How Blogging Changed My Life

‘Blogging is a great way to show your talents and interests to prospective employers’ – Lauren Conrad

In the same way, before I got married, I never referred to Dave as my finance (he went straight from boyfriend to husband) I never refer to myself as a ‘blogger’ – I simply say I write a blog. There are some words that don’t sit right in my mouth. The blogging issue is mainly because I always only did it as a hobby, it was never my main source of income (or any source of income for that matter – until Santander start accepting mortgage payments in prosecco!) and something that I did on the side.

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Writing a blog has of course come with many, many positives. It’s the creative outlet I’ve been searching for for a long time and it feeds my need to be liked and accepted. I’ve had some amazing opportunities and worked with some fantastic brands like Coca Cola, The Inn Collection, Active Newcastle and Hotel Du Vin. Through these events I’ve met some people who I am genuinely proud to call friends like Cheish, Katie, Laura and Pixie. And I was even recognised at Wylam Brewery when someone approached me with her friend and said ‘oh my god you’re the prosecco girl!’ and hugged me so tightly I think she may have broken 2 of my ribs. That’s all incredibly cool for a girl with a B in GCSE Media Studies and who dropped out of A Level English because I was predicted a U.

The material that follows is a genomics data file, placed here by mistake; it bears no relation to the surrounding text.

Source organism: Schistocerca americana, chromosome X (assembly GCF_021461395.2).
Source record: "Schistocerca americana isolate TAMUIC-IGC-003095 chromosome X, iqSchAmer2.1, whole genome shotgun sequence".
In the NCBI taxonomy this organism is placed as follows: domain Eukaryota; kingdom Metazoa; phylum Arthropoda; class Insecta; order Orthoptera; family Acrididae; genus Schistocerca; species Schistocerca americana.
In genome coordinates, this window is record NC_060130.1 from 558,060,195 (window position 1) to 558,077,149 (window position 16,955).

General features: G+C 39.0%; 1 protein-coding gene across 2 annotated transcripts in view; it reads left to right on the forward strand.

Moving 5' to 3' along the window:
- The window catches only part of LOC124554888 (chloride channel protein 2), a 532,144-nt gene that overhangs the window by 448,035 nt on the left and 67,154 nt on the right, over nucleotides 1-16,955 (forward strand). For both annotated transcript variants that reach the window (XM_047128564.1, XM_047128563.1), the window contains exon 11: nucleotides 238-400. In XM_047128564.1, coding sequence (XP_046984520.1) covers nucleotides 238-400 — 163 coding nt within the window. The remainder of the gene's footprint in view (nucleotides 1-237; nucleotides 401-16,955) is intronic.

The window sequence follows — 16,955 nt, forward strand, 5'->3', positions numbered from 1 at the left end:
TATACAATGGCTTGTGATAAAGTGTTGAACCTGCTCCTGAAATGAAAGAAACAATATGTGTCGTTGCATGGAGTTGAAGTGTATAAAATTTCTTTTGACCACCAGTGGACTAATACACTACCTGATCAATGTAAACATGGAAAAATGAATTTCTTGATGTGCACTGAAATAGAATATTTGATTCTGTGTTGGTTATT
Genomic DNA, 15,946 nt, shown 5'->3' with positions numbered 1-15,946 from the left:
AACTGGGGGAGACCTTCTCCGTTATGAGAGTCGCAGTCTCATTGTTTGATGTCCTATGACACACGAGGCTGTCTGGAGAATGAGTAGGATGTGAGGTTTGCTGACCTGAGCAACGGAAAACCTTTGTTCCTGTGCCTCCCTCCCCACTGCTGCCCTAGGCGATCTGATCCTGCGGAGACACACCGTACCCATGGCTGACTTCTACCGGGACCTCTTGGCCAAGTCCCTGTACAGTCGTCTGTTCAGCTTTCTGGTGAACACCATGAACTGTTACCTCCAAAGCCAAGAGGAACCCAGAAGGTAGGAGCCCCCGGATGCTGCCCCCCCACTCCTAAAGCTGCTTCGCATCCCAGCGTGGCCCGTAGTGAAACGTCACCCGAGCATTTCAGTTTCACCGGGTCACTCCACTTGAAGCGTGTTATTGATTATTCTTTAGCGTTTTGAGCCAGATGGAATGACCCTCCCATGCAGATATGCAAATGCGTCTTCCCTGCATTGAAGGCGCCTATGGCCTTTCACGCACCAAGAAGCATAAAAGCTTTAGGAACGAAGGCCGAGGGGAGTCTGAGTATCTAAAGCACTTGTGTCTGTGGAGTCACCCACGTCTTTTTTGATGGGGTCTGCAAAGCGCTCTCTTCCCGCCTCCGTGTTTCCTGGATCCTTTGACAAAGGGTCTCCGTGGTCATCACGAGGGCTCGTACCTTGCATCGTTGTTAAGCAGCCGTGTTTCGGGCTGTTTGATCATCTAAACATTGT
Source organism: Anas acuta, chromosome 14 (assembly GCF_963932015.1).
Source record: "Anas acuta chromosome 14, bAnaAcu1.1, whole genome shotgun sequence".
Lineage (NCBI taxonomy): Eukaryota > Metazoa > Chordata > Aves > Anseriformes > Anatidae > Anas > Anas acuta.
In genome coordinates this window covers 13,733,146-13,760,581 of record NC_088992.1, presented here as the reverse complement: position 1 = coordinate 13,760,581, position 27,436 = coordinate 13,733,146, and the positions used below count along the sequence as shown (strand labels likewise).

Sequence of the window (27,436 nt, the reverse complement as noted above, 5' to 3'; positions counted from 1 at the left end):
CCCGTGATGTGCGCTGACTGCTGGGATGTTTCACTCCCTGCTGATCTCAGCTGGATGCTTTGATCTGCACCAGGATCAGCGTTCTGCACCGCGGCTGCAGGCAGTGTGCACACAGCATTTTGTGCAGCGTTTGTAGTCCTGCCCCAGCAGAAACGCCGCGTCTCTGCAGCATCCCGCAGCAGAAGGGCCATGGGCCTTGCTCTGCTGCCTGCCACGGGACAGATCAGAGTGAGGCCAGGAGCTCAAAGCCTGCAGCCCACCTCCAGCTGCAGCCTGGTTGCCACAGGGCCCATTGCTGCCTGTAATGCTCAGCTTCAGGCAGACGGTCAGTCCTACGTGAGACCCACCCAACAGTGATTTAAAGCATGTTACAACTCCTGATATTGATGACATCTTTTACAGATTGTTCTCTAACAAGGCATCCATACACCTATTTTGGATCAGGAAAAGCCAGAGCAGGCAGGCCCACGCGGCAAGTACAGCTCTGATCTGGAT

Back in August though, my life changed drastically when I was offered a new job in business engagement, one of the main aspects of which would be producing new, original content. Granted it would be more writing business cases than reviews of the latest champagne bar but as someone who’s been a PA since they were 18 (i’m now 35) it is my absolute dream job. To be able to step away from a supporting role to be able to be more creative, managing my own workload and play a more active input into an organisation I’m incredibly passionate about. And it never would have happened if I didn’t write a blog.

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You see, word got round at work that I wrote a blog, and off the back of that I was offered more creative work, albeit within the confines of my PA role. People I worked with who hated having to write creatively would ask me to check over their work, then before long they were asking me to draft things for them. Before you knew it I had quite a portfolio of relevant creative experience I was able to use in my interview and let me tell you, when I got the call (while I was in the bath no less) to say I got the job I was the happiest little clam on the planet.

I’ve been in the job two and a half months now and I’m absolutely loving it. No longer and I tied to my desk being the main point of call and I am trusted to manage my own time and workload. I get to travel regularly up and down to London and Eastbourne (which makes me feel very grown up and glamourous) and when I’m invited to meetings it’s because my opinion is needed; not just to sit quietly in the corner and take minutes.